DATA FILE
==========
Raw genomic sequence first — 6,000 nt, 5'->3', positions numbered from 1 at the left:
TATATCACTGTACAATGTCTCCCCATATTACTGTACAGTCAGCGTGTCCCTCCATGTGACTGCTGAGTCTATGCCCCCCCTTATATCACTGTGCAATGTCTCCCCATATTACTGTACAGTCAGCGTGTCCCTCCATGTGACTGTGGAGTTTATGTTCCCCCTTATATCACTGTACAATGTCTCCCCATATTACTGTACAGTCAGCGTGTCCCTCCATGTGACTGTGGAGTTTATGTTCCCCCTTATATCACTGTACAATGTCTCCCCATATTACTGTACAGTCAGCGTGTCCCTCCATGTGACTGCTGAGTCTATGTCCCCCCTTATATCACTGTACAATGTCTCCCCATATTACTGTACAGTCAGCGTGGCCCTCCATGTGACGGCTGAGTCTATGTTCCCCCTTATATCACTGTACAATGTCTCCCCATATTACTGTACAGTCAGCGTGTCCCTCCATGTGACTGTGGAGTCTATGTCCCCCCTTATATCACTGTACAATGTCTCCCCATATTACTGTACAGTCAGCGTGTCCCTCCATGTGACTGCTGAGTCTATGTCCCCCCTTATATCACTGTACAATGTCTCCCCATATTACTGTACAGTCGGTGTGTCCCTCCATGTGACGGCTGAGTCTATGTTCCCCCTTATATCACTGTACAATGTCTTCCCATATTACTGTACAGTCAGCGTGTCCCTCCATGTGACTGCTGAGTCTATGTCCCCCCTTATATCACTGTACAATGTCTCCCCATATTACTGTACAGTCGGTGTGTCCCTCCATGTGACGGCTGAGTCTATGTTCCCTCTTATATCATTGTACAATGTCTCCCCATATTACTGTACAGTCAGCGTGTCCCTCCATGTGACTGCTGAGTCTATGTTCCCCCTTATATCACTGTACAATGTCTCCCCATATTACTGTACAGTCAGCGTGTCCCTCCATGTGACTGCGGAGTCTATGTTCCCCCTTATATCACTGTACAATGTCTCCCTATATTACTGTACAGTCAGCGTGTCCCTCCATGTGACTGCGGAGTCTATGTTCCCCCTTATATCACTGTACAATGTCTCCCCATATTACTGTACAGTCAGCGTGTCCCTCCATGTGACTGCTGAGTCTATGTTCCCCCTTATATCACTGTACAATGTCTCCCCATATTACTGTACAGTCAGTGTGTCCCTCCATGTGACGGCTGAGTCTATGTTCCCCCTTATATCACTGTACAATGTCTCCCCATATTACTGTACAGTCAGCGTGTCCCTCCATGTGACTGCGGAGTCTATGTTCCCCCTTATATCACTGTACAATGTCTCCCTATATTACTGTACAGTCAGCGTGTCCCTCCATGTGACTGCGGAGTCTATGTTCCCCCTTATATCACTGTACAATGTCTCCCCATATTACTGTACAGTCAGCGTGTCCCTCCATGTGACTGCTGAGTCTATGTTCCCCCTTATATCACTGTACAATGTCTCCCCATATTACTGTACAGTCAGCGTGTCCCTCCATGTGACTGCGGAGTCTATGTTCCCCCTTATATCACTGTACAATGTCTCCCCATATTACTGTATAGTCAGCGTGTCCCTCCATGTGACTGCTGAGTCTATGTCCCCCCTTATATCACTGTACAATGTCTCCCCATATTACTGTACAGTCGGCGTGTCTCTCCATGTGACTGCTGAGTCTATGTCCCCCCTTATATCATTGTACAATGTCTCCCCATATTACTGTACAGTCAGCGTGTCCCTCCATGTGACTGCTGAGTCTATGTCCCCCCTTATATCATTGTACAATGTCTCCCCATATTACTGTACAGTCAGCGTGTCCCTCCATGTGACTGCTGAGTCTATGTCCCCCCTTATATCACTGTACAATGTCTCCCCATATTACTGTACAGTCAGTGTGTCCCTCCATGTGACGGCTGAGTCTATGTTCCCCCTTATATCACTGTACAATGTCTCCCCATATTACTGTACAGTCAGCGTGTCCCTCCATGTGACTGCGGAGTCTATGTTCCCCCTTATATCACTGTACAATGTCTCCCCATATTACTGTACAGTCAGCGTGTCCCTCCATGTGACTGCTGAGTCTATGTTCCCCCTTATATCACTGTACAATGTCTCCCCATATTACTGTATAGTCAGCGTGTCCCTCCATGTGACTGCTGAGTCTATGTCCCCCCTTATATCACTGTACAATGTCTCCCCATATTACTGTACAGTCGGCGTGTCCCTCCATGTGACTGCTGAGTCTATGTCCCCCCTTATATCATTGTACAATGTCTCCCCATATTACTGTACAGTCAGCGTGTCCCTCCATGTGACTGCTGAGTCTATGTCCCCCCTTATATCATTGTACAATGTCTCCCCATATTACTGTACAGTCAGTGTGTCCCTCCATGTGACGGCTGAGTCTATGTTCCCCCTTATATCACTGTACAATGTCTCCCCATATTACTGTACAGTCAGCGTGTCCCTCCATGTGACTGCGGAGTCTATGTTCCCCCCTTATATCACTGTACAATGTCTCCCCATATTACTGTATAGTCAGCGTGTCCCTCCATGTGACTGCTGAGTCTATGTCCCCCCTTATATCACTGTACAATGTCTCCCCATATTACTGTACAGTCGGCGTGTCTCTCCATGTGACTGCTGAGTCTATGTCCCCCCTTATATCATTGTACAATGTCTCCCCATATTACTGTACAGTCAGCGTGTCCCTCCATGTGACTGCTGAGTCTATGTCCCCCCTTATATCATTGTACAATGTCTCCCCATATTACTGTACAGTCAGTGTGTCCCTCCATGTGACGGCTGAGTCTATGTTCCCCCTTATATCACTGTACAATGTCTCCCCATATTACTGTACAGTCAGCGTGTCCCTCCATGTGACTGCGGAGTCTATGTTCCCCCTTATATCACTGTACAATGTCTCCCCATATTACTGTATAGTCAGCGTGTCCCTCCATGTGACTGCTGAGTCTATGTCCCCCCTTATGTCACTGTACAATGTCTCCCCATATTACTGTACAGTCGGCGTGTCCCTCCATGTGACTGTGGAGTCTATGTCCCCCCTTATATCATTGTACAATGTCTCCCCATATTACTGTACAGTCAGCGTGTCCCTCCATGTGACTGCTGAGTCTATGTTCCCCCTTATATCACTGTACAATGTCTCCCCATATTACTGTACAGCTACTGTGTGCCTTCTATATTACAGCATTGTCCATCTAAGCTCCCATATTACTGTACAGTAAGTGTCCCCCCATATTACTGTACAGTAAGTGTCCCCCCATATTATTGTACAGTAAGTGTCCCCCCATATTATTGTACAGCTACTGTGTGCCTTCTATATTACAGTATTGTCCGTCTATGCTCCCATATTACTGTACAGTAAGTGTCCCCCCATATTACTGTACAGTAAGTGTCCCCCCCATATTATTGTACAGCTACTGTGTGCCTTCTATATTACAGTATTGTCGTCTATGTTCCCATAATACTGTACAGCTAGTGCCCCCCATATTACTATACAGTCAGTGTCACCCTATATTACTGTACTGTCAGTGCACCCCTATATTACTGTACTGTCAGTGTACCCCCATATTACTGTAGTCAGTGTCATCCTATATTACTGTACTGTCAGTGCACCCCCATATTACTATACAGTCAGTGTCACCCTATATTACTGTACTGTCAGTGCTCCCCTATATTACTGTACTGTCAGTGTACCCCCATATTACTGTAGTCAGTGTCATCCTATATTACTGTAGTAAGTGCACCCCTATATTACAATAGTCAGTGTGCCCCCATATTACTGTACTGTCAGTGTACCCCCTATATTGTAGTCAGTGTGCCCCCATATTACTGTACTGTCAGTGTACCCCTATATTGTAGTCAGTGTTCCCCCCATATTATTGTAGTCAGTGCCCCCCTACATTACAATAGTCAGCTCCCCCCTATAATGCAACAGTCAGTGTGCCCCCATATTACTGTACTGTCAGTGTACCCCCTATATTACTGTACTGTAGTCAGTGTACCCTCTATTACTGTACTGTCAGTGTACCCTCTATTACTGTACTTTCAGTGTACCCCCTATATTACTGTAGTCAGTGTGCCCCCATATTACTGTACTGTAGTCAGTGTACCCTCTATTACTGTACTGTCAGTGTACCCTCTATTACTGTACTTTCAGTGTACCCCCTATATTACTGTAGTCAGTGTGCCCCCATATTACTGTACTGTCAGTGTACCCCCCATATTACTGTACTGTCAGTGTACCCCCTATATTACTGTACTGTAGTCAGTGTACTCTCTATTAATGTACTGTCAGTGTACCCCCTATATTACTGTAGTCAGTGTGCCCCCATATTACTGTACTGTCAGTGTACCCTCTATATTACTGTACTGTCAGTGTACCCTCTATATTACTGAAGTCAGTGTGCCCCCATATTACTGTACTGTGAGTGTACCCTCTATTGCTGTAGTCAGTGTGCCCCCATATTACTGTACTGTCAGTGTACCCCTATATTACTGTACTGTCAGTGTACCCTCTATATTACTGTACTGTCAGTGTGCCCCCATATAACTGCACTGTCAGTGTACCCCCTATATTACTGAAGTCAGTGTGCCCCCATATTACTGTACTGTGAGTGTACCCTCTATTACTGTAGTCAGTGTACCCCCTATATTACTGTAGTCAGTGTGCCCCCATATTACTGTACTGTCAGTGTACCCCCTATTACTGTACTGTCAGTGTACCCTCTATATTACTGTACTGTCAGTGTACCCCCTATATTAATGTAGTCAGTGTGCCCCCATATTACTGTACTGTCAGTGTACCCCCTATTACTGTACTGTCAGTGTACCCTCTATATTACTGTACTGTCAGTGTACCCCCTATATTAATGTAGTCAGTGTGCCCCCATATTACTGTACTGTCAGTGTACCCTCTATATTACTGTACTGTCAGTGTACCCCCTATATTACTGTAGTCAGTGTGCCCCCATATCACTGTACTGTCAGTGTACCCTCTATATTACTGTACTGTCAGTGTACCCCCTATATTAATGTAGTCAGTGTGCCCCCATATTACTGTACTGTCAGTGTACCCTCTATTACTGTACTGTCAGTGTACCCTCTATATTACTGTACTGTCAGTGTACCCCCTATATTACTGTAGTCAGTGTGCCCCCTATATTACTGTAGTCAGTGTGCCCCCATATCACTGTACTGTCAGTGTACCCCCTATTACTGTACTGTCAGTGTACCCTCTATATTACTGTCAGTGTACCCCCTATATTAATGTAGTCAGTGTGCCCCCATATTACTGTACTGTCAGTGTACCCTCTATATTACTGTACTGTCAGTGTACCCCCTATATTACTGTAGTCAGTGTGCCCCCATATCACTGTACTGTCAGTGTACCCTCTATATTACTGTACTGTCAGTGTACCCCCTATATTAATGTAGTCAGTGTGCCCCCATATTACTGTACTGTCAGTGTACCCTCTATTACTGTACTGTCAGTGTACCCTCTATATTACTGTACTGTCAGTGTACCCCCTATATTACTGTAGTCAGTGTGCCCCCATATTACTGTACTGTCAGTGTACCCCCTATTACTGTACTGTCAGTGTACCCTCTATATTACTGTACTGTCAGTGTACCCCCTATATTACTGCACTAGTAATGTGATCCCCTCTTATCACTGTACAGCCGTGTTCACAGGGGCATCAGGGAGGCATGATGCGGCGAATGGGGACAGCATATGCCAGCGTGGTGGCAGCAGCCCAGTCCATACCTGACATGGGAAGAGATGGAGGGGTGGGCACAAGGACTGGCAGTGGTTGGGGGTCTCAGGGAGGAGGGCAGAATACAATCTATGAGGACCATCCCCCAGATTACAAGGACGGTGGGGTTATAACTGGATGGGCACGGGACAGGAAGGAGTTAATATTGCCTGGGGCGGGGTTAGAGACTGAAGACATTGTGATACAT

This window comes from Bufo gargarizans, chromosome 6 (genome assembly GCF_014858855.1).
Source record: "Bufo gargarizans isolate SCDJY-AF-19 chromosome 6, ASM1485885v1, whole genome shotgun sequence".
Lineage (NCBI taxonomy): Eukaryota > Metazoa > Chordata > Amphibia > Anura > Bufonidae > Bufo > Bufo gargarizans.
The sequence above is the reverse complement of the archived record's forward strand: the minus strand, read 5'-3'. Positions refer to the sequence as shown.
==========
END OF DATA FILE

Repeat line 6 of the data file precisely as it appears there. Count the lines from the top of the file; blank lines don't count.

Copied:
The sequence above is the reverse complement of the archived record's forward strand: the minus strand, read 5'-3'. Positions refer to the sequence as shown.